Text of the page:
Forget reindeer. How about a Yule goat?

By Dr. Beth Leermakers

Six white boomers, 

snow white boomers,

Racing Santa Claus through the blazing sun.

Six white boomers, 

snow white boomers,

On his Australian run. 

In Australia, where it’s too hot for Rudolph and his fellow reindeer, male kangaroos (boomers) pull Santa’s sleigh. Australians sing about six white boomers who, after delivering all the toys, help a young joey find his mother. Kangaroos hop at about 15 miles per hour but can reach speeds of more than 35 mph. They cover 25 feet in a single leap and can jump six feet high. All that fast hopping makes for a bouncy ride for Santa, who has to fasten his seatbelt and hang on for dear life. 

In celebration of Christmas, let’s take a look at a few other animals that are associated with Christmas throughout the world. 

Camels. Said to have carried the Three Wise Men, or Magi, to Bethlehem, camels often feature prominently in nativity scenes. Camels are perhaps best known for their ability to travel great distances without drinking water. When they find water, they can drink 40 gallons. They don’t store water in their humps, which are actually used to store fat. Stored fat provides nutrition and energy for weeks or even months when food is scarce. 

Camel in Santa Claus hat on a resort beach in Egypt.
Photo courtesy of Pinterest

Camels store water in their blood. Camels’ red blood cells can expand up to 240 percent of their regular size with water when camels rehydrate. This allows camels to drink up to 30 gallons in 10 minutes. Other animals’ blood cells would burst if they drank so much, so quickly. 

Partridges. Partridges nest on the ground, not in pear trees as the carol (“The 12 Days of Christmas”) suggests. They belong to the family Phasianidae, which includes pheasants, chickens, turkeys and other gamebirds. Grey partridges, which look like chickens, live together in coveys (groups of 20 or more birds). Females lay 10-20 eggs per nest, and the eggs take three to four weeks to hatch. Partridges can’t fly very well, so they don’t migrate; many spend their whole lives in the same three or four fields.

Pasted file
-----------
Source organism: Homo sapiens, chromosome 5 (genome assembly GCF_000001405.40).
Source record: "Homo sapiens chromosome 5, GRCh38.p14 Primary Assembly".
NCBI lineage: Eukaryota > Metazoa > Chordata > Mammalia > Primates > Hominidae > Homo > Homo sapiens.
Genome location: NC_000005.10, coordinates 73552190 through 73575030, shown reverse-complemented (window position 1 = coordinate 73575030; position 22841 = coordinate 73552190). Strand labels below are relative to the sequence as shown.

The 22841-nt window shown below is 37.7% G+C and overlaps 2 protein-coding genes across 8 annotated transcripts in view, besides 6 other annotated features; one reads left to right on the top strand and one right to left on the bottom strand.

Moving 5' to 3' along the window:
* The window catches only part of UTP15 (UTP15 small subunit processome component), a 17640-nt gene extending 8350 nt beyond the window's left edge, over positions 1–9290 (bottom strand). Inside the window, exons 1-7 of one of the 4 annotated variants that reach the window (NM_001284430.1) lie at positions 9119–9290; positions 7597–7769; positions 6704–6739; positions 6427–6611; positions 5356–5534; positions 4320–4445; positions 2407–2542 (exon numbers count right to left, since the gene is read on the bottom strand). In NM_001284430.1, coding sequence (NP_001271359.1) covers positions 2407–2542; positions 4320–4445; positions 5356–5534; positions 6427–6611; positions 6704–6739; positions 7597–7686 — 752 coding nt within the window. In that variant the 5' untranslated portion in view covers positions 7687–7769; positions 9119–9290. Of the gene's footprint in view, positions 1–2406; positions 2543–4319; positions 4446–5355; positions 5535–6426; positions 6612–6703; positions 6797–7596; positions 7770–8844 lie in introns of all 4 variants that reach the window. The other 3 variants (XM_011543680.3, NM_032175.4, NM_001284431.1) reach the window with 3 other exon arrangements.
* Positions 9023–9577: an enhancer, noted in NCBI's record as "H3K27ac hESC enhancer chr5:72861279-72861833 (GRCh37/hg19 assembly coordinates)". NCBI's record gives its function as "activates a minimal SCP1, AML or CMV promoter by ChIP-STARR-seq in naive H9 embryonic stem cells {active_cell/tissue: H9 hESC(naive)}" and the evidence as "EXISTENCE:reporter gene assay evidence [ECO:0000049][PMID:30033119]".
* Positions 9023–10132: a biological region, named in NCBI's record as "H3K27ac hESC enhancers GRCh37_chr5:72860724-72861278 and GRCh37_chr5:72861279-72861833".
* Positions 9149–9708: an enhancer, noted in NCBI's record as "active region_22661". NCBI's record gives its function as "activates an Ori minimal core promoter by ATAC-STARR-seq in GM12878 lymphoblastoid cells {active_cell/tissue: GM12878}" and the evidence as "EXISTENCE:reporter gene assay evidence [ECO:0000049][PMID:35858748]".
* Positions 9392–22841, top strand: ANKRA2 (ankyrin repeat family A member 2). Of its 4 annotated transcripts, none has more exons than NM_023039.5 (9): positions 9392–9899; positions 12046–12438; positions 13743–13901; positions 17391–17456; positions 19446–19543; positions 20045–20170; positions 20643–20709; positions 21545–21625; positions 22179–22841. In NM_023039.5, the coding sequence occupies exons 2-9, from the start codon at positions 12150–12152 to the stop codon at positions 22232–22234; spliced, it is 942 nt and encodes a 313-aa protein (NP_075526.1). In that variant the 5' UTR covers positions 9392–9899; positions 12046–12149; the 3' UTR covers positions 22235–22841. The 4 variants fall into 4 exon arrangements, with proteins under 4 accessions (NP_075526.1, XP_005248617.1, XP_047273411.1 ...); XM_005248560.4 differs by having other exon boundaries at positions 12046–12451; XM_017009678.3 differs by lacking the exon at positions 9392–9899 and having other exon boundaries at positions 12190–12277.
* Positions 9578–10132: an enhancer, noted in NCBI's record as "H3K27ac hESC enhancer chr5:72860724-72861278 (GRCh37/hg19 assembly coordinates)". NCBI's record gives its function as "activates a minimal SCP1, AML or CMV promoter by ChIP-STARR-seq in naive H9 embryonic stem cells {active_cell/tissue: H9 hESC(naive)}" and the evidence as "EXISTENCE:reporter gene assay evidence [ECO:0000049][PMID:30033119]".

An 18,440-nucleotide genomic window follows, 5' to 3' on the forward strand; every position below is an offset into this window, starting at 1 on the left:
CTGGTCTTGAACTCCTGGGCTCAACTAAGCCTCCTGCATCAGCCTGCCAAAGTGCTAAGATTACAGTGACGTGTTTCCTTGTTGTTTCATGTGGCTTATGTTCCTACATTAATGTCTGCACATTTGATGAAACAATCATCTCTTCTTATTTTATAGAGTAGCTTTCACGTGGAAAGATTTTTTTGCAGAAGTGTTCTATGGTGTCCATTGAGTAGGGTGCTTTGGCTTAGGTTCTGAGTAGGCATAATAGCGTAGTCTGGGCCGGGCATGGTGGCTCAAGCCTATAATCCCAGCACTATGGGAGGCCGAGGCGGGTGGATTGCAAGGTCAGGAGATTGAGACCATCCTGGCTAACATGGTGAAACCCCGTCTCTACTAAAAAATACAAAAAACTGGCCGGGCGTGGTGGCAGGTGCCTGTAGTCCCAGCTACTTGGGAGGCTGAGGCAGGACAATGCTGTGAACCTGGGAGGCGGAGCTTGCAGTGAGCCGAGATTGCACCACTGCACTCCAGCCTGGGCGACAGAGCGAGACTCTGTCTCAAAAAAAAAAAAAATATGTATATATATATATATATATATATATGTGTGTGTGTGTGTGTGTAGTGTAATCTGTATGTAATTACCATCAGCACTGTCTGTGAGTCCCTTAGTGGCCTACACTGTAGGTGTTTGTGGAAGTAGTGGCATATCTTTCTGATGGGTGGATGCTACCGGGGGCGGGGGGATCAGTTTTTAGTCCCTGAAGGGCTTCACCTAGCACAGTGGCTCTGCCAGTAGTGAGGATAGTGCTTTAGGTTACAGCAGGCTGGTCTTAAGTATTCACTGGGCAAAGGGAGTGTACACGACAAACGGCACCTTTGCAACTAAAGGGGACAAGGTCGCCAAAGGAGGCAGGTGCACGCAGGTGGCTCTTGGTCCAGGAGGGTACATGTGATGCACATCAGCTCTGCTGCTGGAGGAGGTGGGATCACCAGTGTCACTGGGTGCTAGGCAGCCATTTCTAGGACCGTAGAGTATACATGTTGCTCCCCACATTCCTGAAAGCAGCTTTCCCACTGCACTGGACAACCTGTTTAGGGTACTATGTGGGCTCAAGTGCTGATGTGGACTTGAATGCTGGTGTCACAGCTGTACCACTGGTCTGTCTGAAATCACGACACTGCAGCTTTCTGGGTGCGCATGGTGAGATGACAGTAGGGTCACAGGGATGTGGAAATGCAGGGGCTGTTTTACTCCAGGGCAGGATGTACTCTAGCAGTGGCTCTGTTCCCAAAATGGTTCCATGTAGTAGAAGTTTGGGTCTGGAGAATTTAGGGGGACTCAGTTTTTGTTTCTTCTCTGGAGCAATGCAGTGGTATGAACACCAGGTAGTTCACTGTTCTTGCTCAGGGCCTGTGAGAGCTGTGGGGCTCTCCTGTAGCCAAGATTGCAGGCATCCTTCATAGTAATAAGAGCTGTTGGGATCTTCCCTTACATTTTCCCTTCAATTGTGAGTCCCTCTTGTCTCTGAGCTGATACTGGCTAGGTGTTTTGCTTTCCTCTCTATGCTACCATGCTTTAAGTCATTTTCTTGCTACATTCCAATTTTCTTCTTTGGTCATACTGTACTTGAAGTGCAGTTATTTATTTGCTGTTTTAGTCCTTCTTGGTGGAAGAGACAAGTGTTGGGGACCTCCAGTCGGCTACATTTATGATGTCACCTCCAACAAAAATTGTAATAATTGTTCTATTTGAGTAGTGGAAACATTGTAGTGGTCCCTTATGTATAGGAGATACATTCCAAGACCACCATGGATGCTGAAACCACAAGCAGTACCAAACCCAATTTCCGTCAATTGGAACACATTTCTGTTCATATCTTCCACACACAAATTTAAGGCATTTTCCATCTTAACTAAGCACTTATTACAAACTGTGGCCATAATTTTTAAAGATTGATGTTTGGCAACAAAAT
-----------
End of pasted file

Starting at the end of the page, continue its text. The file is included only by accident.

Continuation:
Grey partridges are omnivorous, and their diet changes as they age. During the first three weeks, the cheepeer (baby) needs large amounts of protein for bone and muscle development. During this stage, more than half of partridges’ diet consists of small insects such as crickets and beetles. After three weeks, they become primarily vegetarian, with 95 percent of their diet made up of fruits, leaves, roots and flowers.  

Robins. Robins often appear in snowy Christmas card scenes. Victorian postmen were nicknamed “robin” because of their bright red jackets. The colorful birds were shown on Christmas cards carrying cards in their beaks — representing the mailmen who would be delivering cards and holiday greetings. Robins have about 2900 feathers. Unlike pheasants, robins are terrific flyers, traveling at 17 to 32 mph. At those airspeeds, they’ll quickly deliver all the Christmas cards in their mail bag.

Yule goats. In Sweden and other Scandinavian countries, straw Yule Goats are common Christmas decorations. Yule goat ornaments are placed under the Christmas tree, and Swedish towns and cities build large statues. The Yule Goat dates back to ancient pagan festivals. The Norse god Thor rode in the sky in a chariot drawn by two goats. Notice the similarity to Santa?  

In Sweden and other Scandinavian countries, straw Yule Goats are common Christmas decorations.
Photos courtesy of Ancient Pages

Swedes believed the Yule goat was an invisible spirit that appeared before Christmas to make sure the holiday preparations were done correctly. The goat eventually took on the role of gift giver and sometimes appears instead of or alongside Santa. 

A popular Christmas prank was to place a straw or wooden Yule goat in a neighbor’s house without them noticing. The family that received the goat had to place it in another family’s home. Perhaps this is the origin of Elf on the Shelf? 

Whether your cards and gifts are delivered by reindeer, kangaroos, robins, goats or Amazon drivers, I hope Santa rewards you for being good this year. 

Merry Christmas!